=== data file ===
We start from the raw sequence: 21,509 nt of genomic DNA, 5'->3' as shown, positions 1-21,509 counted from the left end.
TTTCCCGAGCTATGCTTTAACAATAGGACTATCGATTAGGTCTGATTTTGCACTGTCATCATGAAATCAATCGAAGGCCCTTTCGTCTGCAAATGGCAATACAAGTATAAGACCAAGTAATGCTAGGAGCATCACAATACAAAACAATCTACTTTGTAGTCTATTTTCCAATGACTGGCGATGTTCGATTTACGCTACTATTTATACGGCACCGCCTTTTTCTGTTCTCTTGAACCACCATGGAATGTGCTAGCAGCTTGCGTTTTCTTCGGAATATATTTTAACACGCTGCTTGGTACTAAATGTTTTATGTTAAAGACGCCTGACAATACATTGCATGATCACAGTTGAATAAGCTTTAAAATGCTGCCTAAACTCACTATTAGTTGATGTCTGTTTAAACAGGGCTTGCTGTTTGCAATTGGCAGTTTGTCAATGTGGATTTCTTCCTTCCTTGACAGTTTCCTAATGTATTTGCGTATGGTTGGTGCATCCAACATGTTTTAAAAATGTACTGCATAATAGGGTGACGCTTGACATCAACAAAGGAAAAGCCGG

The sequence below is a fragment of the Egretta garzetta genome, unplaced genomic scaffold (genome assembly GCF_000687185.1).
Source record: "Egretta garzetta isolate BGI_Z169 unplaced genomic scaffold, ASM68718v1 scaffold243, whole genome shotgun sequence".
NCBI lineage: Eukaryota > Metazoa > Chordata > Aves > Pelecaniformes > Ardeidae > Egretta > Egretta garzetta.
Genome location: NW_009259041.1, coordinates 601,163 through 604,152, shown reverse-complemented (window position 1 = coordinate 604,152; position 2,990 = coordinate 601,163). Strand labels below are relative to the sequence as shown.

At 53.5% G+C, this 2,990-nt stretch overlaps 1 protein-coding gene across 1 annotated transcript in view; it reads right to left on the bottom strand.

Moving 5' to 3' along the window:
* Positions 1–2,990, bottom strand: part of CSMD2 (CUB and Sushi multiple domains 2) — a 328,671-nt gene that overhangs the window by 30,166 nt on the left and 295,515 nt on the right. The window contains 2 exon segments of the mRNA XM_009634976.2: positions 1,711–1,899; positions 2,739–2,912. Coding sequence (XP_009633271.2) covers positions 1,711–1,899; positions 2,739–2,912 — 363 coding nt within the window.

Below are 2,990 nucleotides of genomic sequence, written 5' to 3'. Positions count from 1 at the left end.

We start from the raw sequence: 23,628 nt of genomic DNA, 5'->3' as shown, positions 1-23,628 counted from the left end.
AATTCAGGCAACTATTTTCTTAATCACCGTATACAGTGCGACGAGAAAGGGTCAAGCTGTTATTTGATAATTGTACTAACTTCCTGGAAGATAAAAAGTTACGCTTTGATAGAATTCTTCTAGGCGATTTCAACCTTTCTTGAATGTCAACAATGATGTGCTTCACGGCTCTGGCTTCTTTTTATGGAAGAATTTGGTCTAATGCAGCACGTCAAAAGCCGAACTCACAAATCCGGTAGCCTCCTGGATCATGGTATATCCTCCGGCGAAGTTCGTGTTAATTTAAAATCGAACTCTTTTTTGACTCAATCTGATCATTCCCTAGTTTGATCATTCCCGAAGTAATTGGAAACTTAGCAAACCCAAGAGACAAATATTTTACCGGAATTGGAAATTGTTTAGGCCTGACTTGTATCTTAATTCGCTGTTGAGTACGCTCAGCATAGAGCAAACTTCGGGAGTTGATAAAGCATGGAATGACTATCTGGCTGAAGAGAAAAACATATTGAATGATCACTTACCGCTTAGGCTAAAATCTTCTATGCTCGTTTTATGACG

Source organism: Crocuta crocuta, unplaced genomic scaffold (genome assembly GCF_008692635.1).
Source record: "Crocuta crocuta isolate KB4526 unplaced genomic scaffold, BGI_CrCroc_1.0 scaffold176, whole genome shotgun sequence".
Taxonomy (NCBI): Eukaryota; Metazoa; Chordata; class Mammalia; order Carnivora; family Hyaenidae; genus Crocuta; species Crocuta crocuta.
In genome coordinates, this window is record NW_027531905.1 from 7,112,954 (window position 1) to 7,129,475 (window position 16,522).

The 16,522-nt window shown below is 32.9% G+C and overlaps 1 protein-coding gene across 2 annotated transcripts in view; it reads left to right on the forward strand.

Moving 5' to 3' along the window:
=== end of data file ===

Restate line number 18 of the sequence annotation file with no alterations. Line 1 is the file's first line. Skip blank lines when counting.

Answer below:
Moving 5' to 3' along the window: